Powerful exercises in foreshortening
In this video/article, we are going to look at ways of practising foreshortening so that you can conquer it once and for all.
In our first foreshortening video, we looked at how foreshortening itself isn’t the problem. We draw foreshortening successfully all the time. The problem is more that there are some angles from which we aren’t used to observing and drawing the figure. This means that to overcome the challenge of foreshortening, we need to get used to drawing the figure from foreshortened angles.
One path to confidence
So the main solution is pretty simple – purposefully seek out foreshortened poses and draw them! Sometimes people at life drawing class will move around to avoid foreshortening, because it’s tricky to draw. And it’s even easier to find yourself avoiding those tricky angles if you are drawing from photo references online.
This happens when you are worried about doing drawings that look good rather than drawings that help you learn – two very different approaches to drawing. To transition to learning drawing, you have to swallow some pride and be ready for some ugliness. So, seek out the difficult angles, and persevere through the challenges they present.
Getting in quantity
To make good progress, it could be useful to draw lots of poses with foreshortening in them quickly. You could line up a series of photos and draw each for 2 – 5 minutes. In a short drawing, you get the structure in place, including the foreshortened lengths, so you need to overcome the foreshortening challenges even in a quick drawing.
That means if you do an hour of 3 minute foreshortened poses, your eyes will take in 20 different poses and your arm will create loads of different limbs and torsos and so on. In other words, you can design a practice session that’ll give you a large quantity of practice with a variety of foreshortened poses in a short time.
You may like to start with more extreme foreshortening. That’ll get you into the right mindset, forcing you out of preconceptions and to seeing the reality. As you get more comfortable seeing things as they really are, you can start to move on to more subtle foreshortening.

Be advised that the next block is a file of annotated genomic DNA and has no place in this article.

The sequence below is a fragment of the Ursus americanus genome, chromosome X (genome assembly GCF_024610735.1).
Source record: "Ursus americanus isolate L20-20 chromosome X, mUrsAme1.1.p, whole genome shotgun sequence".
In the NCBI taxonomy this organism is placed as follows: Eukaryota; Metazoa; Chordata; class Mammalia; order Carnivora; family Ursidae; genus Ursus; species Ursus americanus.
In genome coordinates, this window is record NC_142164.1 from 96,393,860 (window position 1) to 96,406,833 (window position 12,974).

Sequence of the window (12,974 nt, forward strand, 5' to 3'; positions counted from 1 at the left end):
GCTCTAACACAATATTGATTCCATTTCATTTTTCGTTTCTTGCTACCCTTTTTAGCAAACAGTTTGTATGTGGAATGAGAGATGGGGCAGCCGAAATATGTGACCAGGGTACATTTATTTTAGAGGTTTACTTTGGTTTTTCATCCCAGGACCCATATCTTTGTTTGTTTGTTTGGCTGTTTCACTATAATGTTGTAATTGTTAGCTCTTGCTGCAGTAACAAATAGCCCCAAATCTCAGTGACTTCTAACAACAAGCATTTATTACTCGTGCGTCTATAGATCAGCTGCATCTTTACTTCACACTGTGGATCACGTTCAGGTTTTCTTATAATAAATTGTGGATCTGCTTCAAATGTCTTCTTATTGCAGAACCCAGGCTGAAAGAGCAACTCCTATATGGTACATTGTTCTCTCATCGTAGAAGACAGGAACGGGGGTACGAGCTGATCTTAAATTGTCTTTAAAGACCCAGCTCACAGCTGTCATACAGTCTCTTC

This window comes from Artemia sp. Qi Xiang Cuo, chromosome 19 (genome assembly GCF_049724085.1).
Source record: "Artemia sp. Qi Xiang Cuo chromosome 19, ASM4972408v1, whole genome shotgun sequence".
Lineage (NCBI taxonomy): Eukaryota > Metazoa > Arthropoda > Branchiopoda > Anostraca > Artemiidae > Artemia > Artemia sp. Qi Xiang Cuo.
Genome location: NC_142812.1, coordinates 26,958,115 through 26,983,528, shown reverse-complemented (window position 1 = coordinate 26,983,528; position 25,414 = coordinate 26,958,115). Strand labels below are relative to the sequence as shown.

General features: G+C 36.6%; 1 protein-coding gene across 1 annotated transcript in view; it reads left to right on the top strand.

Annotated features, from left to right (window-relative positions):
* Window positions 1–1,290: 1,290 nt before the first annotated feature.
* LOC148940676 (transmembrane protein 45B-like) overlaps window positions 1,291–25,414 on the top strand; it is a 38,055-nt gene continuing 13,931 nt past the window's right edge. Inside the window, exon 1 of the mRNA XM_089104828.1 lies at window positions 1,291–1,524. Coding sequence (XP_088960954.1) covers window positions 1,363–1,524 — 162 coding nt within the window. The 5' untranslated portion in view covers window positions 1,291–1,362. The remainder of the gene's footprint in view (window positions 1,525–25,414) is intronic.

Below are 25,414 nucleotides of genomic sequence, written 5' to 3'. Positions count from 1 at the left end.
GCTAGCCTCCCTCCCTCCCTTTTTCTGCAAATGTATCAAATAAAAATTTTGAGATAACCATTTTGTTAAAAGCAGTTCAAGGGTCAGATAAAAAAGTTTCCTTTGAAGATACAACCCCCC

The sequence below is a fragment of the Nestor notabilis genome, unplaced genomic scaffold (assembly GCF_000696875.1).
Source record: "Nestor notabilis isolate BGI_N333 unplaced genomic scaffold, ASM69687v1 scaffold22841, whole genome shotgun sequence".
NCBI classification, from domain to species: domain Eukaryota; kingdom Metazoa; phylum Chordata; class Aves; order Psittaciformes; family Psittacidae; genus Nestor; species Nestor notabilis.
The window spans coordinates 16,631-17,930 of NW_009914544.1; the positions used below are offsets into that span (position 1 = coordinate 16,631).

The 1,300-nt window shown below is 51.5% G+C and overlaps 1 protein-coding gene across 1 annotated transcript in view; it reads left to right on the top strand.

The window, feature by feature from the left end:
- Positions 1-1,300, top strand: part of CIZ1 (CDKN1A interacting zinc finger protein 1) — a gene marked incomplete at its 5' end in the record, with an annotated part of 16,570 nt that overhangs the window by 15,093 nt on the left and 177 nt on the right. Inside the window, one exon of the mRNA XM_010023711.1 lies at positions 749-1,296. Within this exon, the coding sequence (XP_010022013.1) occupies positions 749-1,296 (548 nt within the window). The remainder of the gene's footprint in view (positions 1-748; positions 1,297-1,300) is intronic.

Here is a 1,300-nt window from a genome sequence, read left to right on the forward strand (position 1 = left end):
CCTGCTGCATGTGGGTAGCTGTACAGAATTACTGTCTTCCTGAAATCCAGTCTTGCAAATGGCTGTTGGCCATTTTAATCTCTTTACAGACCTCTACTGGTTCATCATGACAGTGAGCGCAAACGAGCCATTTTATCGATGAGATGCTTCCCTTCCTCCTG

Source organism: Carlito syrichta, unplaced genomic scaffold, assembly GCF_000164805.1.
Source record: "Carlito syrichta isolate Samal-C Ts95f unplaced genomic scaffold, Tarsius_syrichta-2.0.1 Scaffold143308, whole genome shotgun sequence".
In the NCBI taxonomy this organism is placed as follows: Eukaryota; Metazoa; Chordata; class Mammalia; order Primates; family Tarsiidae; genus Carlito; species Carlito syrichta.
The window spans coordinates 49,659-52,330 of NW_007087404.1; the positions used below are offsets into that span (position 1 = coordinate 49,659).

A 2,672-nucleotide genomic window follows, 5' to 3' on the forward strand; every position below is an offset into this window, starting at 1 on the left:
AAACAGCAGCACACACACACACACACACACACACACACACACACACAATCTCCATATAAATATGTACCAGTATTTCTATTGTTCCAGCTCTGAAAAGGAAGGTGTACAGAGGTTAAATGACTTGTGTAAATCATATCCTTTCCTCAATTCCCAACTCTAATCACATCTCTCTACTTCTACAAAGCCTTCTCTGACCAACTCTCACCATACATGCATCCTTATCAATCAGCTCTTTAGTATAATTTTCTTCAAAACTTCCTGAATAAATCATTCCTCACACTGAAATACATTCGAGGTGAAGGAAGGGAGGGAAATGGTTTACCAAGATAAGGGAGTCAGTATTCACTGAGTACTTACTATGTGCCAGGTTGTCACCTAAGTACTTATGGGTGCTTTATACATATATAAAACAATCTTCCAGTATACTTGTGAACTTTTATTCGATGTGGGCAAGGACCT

Use the techniques from part 2
You can use all those tricks from the last video/article – using alignments, seeing the figure as a landscape, seeing the simple geometric shapes, seeing the negative space, measuring and so on. All those techniques help you to stop thinking about the figure, which is what you have preconceptions about.
For the final 20% of the drawing though, you should have the structure in place and the foreshortened lengths are all established. So at that point, start to look at the figure like a figure, so that you can draw those little characteristics we look for in a figure.
Even with all that, I still find it really hard, but the point isn’t so much to get it right as it is to challenge those habits in your head to straighten things out and to get more and more used to these angles. The more you do it, the easier it gets, because your mind gets used to accepting what the eyes are seeing.
Cross Contour Line exercise
To help get your eyes more used to foreshortening, we thought we’d prepare an exercise to help you get started with this practice. Instead of seeing this as an arm at foreshortened angles, which is confusing because our brains are used to something different, lets just see those lines we’ve drawn on the arm. They are just lines spaced evenly apart, and they will come closer together the more foreshortened things get as the arm moves.
So first, I’m just going to remove the arm from the picture so we just have the lines. Lets just try to draw this sequence of lines and forget the arm is there. The final drawing should have all your lines pretty much on top of each other.
When drawing these lines, try to forget that they have anything to do with an arm. They are just weird lines that you are trying to draw, and you want to get the spacing between them and their curvature about right. You can line up each line to the other lines you’ve already drawn. Drawing these is kind of tricky, just because they are quite an odd pattern, but the good thing is that your mind has no preconceptions about these lines.
Next, you can draw the arms using the original photo. For now, we aren’t trying to learn about arm anatomy too much, we’re really just getting used to just how much these distances change as the angle of the arm changes, and get used to drawing things closer together when they are very foreshortened – closer than feels comfortable.
This is an exercise designed to help get your eye more and more used to foreshortened. This probably isn’t the best way to try to draw foreshortened figures, since you normally don’t have the cross contour lines there, but it is a great exercise for getting used to foreshortening.